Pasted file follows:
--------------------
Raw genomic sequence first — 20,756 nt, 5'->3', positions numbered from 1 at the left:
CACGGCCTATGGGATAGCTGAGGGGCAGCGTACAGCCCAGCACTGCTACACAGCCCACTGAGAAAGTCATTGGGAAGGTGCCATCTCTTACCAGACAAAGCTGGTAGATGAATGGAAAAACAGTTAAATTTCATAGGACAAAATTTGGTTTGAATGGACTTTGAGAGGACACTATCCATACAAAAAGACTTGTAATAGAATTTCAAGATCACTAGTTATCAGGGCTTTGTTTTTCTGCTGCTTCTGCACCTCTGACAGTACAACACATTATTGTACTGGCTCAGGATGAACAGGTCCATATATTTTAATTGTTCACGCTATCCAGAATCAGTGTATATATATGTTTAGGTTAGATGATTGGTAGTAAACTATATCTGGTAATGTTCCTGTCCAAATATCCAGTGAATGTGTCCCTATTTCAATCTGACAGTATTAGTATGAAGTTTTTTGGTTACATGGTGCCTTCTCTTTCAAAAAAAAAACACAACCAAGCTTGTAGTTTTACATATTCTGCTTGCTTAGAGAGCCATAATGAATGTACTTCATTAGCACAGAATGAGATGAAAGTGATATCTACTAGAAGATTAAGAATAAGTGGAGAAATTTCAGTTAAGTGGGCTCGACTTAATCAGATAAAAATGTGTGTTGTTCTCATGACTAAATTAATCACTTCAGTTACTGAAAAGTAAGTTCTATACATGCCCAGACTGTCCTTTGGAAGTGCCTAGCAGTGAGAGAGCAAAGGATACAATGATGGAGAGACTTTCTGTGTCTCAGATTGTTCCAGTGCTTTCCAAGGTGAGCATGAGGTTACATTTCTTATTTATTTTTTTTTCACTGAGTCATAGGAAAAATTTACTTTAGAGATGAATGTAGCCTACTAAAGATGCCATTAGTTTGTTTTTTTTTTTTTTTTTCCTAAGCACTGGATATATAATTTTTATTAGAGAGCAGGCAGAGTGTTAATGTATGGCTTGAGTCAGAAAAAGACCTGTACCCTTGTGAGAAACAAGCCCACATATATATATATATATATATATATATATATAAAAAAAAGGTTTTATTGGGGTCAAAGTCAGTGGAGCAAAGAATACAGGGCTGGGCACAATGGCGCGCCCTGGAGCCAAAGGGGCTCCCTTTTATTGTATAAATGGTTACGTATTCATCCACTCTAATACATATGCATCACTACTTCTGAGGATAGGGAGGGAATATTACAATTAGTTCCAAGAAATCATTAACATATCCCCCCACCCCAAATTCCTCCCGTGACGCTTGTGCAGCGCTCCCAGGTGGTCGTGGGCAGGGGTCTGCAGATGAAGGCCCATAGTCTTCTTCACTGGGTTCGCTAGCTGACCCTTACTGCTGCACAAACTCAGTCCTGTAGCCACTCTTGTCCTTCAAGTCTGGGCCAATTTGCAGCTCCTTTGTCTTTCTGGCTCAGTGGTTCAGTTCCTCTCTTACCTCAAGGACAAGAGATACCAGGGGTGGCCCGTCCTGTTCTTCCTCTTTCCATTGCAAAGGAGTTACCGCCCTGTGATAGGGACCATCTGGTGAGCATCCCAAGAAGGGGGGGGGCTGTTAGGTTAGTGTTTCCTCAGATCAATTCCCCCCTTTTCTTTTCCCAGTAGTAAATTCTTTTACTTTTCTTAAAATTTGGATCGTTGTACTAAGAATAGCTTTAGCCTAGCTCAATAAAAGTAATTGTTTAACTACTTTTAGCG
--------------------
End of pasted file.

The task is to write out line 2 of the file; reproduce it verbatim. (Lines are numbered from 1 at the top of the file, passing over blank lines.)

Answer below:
CACGGCCTATGGGATAGCTGAGGGGCAGCGTACAGCCCAGCACTGCTACACAGCCCACTGAGAAAGTCATTGGGAAGGTGCCATCTCTTACCAGACAAAGCTGGTAGATGAATGGAAAAACAGTTAAATTTCATAGGACAAAATTTGGTTTGAATGGACTTTGAGAGGACACTATCCATACAAAAAGACTTGTAATAGAATTTCAAGATCACTAGTTATCAGGGCTTTGTTTTTCTGCTGCTTCTGCACCTCTGACAGTACAACACATTATTGTACTGGCTCAGGATGAACAGGTCCATATATTTTAATTGTTCACGCTATCCAGAATCAGTGTATATATATGTTTAGGTTAGATGATTGGTAGTAAACTATATCTGGTAATGTTCCTGTCCAAATATCCAGTGAATGTGTCCCTATTTCAATCTGACAGTATTAGTATGAAGTTTTTTGGTTACATGGTGCCTTCTCTTTCAAAAAAAAAACACAACCAAGCTTGTAGTTTTACATATTCTGCTTGCTTAGAGAGCCATAATGAATGTACTTCATTAGCACAGAATGAGATGAAAGTGATATCTACTAGAAGATTAAGAATAAGTGGAGAAATTTCAGTTAAGTGGGCTCGACTTAATCAGATAAAAATGTGTGTTGTTCTCATGACTAAATTAATCACTTCAGTTACTGAAAAGTAAGTTCTATACATGCCCAGACTGTCCTTTGGAAGTGCCTAGCAGTGAGAGAGCAAAGGATACAATGATGGAGAGACTTTCTGTGTCTCAGATTGTTCCAGTGCTTTCCAAGGTGAGCATGAGGTTACATTTCTTATTTATTTTTTTTTCACTGAGTCATAGGAAAAATTTACTTTAGAGATGAATGTAGCCTACTAAAGATGCCATTAGTTTGTTTTTTTTTTTTTTTTTCCTAAGCACTGGATATATAATTTTTATTAGAGAGCAGGCAGAGTGTTAATGTATGGCTTGAGTCAGAAAAAGACCTGTACCCTTGTGAGAAACAAGCCCACATATATATATATATATATATATATATATATAAAAAAAAGGTTTTATTGGGGTCAAAGTCAGTGGAGCAAAGAATACAGGGCTGGGCACAATGGCGCGCCCTGGAGCCAAAGGGGCTCCCTTTTATTGTATAAATGGTTACGTATTCATCCACTCTAATACATATGCATCACTACTTCTGAGGATAGGGAGGGAATATTACAATTAGTTCCAAGAAATCATTAACATATCCCCCCACCCCAAATTCCTCCCGTGACGCTTGTGCAGCGCTCCCAGGTGGTCGTGGGCAGGGGTCTGCAGATGAAGGCCCATAGTCTTCTTCACTGGGTTCGCTAGCTGACCCTTACTGCTGCACAAACTCAGTCCTGTAGCCACTCTTGTCCTTCAAGTCTGGGCCAATTTGCAGCTCCTTTGTCTTTCTGGCTCAGTGGTTCAGTTCCTCTCTTACCTCAAGGACAAGAGATACCAGGGGTGGCCCGTCCTGTTCTTCCTCTTTCCATTGCAAAGGAGTTACCGCCCTGTGATAGGGACCATCTGGTGAGCATCCCAAGAAGGGGGGGGGCTGTTAGGTTAGTGTTTCCTCAGATCAATTCCCCCCTTTTCTTTTCCCAGTAGTAAATTCTTTTACTTTTCTTAAAATTTGGATCGTTGTACTAAGAATAGCTTTAGCCTAGCTCAATAAAAGTAATTGTTTAACTACTTTTAGCG